Widow of man killed on Sheffield smart motorway criticises government's safety improvements

The widow of a man killed on a smart motorway near Sheffield has branded government plans to make the roads safer as ‘offensive’.

Monday, 16th March 2020, 2:23 pm
Updated Monday, 16th March 2020, 3:54 pm

Claire Mercer dismissed Transport Secretary Grant Shapps' 18-point plan to combat the number of deaths on the motorways as ‘nothing but compromises’.

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Smart motorways are stretches of highway which see the traditional hard shoulder removed and allow motorists to drive in all the lanes to help traffic flow.

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Jason and Claire Mercer

Claire's husband Jason, aged 44 and from Broom, Rotherham, was killed when he pulled over to exchange contact details with fellow motorist Alexandru Murgeanu, 22, from Mansfield, after a collision on the M1 near Meadowhall in June 2019.

A lorry collided with the two men and they were pronounced dead at the scene.

Jason’s widow has since launched a legal fight to halt the use of smart motorways and is campaigning for the re-introduction of a working hard shoulder.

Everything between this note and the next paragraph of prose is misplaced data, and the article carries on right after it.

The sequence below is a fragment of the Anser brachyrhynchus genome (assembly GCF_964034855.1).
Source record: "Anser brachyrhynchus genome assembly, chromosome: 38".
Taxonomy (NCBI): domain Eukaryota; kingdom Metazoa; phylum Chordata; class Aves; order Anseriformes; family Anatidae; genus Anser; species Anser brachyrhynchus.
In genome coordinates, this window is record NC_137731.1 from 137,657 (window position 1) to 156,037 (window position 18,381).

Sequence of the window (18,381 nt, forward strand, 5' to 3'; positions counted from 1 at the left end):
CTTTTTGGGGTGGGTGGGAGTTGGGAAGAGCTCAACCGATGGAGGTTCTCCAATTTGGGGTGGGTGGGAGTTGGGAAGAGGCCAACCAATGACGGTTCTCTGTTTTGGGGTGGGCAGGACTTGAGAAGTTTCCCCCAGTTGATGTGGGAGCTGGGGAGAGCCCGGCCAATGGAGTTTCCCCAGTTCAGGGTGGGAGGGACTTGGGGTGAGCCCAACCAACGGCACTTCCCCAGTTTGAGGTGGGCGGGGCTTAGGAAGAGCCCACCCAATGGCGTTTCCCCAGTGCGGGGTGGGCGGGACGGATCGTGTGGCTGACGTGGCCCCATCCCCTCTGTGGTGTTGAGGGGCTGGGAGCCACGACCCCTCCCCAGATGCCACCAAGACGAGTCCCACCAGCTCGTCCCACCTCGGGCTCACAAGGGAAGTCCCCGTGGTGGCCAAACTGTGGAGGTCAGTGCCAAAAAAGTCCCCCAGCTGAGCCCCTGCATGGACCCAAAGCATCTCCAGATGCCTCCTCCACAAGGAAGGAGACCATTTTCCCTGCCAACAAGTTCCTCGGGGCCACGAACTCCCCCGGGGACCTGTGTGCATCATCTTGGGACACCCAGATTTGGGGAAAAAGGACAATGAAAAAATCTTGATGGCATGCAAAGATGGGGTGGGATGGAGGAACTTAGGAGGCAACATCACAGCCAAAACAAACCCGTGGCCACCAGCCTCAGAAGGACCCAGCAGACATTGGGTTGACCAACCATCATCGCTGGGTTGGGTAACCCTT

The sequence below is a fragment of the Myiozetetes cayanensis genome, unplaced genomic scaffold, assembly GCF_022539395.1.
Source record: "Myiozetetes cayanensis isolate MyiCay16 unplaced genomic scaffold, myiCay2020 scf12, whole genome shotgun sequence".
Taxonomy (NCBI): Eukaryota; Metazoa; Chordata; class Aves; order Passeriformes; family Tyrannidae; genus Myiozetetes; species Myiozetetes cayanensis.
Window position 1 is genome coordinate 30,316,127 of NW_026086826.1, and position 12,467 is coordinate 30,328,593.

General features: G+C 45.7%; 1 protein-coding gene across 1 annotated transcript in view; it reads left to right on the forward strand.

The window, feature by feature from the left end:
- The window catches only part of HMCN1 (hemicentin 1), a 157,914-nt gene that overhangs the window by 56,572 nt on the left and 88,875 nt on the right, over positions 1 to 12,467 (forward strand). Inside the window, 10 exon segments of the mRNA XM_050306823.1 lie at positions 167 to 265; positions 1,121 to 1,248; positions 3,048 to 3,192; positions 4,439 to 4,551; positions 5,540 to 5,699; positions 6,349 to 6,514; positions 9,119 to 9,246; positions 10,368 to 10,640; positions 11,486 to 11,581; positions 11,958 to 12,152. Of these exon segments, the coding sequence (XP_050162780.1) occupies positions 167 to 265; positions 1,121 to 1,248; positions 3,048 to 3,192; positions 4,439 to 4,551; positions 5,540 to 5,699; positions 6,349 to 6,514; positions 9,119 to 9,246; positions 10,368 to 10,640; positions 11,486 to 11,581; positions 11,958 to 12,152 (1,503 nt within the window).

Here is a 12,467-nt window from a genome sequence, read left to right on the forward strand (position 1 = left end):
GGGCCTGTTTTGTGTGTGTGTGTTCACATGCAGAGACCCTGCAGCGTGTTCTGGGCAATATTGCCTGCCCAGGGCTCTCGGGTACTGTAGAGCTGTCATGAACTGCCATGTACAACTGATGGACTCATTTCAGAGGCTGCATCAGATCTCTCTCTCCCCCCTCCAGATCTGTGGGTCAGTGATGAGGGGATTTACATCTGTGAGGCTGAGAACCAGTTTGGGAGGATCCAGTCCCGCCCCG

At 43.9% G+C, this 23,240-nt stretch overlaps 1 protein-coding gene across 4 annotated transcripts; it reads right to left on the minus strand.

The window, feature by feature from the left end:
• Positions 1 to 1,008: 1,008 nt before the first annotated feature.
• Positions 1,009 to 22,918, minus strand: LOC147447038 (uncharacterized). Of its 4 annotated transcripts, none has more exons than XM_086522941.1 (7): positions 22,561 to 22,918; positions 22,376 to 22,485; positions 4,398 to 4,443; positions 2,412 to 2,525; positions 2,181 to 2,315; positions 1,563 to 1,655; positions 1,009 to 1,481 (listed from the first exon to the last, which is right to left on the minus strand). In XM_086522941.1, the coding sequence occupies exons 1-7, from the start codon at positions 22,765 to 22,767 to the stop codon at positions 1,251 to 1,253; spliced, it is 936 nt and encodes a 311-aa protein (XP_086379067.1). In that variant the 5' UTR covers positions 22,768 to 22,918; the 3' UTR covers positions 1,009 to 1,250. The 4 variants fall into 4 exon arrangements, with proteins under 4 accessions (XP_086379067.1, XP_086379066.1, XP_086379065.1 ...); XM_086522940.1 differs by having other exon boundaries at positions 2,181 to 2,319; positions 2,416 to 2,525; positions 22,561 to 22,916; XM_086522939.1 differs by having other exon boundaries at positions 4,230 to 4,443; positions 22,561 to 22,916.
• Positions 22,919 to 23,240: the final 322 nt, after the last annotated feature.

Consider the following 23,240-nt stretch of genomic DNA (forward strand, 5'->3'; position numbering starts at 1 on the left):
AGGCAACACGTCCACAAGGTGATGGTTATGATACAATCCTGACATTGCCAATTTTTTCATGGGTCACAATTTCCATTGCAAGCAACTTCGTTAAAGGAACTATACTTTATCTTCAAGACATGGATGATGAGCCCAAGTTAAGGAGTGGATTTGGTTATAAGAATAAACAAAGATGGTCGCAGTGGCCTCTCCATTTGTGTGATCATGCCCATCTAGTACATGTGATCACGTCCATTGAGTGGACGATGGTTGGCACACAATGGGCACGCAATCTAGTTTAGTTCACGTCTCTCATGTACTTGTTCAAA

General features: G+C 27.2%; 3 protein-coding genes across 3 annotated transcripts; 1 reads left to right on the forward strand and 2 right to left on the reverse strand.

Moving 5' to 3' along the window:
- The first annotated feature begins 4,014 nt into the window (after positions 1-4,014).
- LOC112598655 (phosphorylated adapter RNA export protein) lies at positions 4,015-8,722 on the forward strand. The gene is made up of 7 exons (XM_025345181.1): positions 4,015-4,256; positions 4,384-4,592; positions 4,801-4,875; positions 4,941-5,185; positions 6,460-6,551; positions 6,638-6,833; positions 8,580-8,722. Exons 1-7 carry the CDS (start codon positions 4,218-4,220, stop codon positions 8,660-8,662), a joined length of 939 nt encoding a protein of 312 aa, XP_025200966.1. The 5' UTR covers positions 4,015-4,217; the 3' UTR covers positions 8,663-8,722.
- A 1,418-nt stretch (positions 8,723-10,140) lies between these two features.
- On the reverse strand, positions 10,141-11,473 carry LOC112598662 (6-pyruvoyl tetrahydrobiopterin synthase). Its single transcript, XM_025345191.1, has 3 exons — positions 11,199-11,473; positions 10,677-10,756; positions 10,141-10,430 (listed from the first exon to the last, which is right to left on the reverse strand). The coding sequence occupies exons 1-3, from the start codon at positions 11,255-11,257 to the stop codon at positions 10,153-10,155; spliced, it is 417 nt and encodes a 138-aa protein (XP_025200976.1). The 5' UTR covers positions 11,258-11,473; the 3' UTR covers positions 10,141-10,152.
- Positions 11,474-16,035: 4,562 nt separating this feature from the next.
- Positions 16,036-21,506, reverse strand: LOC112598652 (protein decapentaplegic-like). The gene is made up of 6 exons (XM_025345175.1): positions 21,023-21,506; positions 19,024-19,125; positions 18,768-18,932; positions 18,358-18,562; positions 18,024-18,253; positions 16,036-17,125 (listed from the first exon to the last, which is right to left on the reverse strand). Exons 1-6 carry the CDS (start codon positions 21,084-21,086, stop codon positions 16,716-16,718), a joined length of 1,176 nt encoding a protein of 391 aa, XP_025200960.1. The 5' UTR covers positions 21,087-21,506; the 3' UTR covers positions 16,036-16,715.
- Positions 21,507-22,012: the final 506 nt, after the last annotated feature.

She blasted Mr Shapps' announcement of 18 new measures to make the roads safer as ‘not going far enough’.

The Transport Secretary announced measures he claimed would ‘focus on getting help to broken down drivers much quicker and making the schemes less confusing’.

Government figures reveal that 38 people have been killed on smart motorways in the last five years.

Claire said: “I think it's a whole range of compromises, it doesn't go far enough at all.

“I had half a hope that the government was starting to take us seriously, but this is just offensive.”

Among the measures to be implemented is the abolishment of the ‘dynamic hard shoulder’, which sees the lane opened to traffic during congestion.

The government also plans to use a radar-based system to detect stopped vehicles within 20 seconds and recover them within 10 minutes.

Dismissing the plans, Claire said: “If there had been a hard shoulder on the M1 that day, my husband and a 22-year-old man would still be alive.

“They had to rely on a helicopter to try to get to the scene because an ambulance could not get though the traffic.

“Once there is an accident, emergency vehicles just can't get through.

“These roads are costing lives.”